Posted November 18, 2020

Katz School celebrates five new endowed chairs

Five faculty members have been invested together as named, endowed chairs.

Lewis Katz School of Medicine
Photography By: 
Joseph V. Labolito

In a historic first of the Lewis Katz School of Medicine, five faculty members were simultaneously invested as named endowed chairs in a recent ceremony. Also a first for the Kaz School: the live ceremony was held in front of a physically distanced crowd, with speakers and honorees wearing face coverings and guest presenters delivering remarks via prerecorded videos.

A recording of the ceremony was later broadcast on the school’s Facebook page and Temple Health’s YouTube channel.

“It’s a great honor—and a great responsibility—to hold an endowed chair,” said John Daly, interim dean and dean emeritus at the Lewis Katz School of Medicine. “In addition to providing ongoing financial support for research and education, endowed chairs are of strategic importance in elevating a school’s academic profile and stature as a national leader in medical education, research and clinical care. Endowed chairs are also a time-honored way to recognize and celebrate the person for whom the chair is named. In that way, they help keep our narrative and our history alive.”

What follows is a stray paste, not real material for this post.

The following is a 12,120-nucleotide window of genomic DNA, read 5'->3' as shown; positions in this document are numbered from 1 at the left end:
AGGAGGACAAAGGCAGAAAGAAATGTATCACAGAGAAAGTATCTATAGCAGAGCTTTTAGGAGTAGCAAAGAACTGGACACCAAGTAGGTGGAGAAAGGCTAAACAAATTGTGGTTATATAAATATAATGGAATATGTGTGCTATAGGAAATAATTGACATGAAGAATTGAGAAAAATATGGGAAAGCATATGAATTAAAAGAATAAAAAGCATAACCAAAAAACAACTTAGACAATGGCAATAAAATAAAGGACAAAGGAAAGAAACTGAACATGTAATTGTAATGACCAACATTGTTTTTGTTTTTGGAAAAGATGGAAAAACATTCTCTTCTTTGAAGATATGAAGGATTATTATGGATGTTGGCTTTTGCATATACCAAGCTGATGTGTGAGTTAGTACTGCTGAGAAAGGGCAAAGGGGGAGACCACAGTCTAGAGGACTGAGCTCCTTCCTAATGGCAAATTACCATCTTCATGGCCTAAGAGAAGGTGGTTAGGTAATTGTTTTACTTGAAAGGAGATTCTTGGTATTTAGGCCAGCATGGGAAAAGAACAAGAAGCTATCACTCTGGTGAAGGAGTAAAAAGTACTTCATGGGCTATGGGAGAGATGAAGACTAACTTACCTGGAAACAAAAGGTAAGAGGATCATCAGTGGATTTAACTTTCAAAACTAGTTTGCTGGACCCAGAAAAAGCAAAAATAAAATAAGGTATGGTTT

Michael Young, president and CEO of Temple University Health System, echoed the sentiment, adding, “Investiture ceremonies like this are an opportunity to celebrate what makes Temple great: the simultaneous compilation of clinical excellence, academic achievement and generous philanthropic support.”

Richard Englert, president of Temple University, and JoAnne Epps, executive vice president and provost of Temple University, also shared congratulatory messages via video.

The five honorees—Gary Cohen, the Herbert M. Stauffer Chair in Diagnostic Imaging; Thomas Fekete, the Thomas M. Durant Chair in Medicine; Enrique Hernandez, the J. Robert Willson Chair in Obstetrics and Gynecology; Karen Lin, the Abraham Roth Chair in Preventative Medicine; and Henry Parkman, the Stanley H. Lorber Chair in Gastroenterology—were introduced by close colleagues, each of whom presented compelling portraits of why the honorees were deserving recipients of an endowed chair.  

Read the full story